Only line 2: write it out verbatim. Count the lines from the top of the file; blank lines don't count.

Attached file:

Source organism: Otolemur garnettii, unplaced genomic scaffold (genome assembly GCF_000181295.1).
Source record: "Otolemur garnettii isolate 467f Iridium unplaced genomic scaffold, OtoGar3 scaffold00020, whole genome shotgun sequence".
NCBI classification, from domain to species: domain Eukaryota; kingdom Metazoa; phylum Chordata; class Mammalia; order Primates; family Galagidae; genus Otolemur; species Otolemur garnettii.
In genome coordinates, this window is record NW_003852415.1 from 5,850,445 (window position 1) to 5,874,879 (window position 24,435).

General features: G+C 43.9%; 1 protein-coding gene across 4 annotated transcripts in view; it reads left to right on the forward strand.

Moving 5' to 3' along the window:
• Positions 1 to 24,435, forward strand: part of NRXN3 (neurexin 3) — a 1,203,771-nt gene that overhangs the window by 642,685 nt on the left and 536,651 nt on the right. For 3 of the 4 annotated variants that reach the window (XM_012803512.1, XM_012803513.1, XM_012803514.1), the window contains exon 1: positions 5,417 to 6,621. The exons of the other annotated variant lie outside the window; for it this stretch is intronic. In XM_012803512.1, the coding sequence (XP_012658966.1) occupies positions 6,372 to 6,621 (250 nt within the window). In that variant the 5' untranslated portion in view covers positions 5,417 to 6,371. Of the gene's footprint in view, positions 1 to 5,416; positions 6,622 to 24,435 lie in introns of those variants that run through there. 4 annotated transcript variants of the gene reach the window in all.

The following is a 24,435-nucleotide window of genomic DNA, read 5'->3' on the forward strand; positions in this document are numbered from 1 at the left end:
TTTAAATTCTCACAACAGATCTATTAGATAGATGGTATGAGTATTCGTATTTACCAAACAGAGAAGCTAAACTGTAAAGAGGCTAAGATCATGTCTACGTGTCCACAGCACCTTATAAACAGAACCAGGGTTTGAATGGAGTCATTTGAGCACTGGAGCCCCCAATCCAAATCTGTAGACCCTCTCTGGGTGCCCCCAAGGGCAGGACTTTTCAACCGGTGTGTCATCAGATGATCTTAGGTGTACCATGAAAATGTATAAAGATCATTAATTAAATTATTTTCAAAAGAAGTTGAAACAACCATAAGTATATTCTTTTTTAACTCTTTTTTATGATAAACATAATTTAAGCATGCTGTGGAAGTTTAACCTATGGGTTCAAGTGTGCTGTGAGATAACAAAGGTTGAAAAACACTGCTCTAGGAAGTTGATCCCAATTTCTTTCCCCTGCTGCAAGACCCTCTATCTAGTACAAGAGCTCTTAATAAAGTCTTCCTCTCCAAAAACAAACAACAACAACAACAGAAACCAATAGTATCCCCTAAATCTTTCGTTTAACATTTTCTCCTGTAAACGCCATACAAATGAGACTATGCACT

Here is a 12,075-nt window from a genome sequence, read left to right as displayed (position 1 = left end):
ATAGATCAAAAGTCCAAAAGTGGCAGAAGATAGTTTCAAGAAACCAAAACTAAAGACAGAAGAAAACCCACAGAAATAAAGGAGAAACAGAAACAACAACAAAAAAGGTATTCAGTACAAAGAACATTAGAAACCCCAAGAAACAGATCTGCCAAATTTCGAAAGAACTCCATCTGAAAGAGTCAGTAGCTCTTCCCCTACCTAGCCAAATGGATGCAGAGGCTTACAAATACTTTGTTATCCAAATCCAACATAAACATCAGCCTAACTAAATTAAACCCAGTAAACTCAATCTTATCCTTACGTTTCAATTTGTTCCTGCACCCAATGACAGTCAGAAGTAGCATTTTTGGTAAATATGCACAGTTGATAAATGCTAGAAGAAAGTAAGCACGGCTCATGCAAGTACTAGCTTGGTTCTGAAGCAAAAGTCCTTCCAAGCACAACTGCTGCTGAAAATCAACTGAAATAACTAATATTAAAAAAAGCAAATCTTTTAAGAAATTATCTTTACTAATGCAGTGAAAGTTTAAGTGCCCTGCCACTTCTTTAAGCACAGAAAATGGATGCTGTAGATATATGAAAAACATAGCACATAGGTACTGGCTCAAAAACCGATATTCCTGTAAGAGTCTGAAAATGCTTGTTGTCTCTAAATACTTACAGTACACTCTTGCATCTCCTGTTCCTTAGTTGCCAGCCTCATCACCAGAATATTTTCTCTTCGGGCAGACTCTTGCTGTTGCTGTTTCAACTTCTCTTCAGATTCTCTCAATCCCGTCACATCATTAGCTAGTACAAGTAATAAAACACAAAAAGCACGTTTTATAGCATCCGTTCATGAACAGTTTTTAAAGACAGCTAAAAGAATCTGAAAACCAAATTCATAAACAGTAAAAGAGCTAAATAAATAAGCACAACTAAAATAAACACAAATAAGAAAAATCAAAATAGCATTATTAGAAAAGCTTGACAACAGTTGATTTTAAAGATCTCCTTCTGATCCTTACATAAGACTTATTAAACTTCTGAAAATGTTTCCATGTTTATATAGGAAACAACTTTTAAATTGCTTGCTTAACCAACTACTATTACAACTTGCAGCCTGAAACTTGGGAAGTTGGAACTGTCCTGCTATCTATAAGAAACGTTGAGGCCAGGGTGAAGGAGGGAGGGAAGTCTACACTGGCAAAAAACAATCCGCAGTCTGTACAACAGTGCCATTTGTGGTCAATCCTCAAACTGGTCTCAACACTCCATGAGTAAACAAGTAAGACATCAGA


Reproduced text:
Source record: "Otolemur garnettii isolate 467f Iridium unplaced genomic scaffold, OtoGar3 scaffold00020, whole genome shotgun sequence".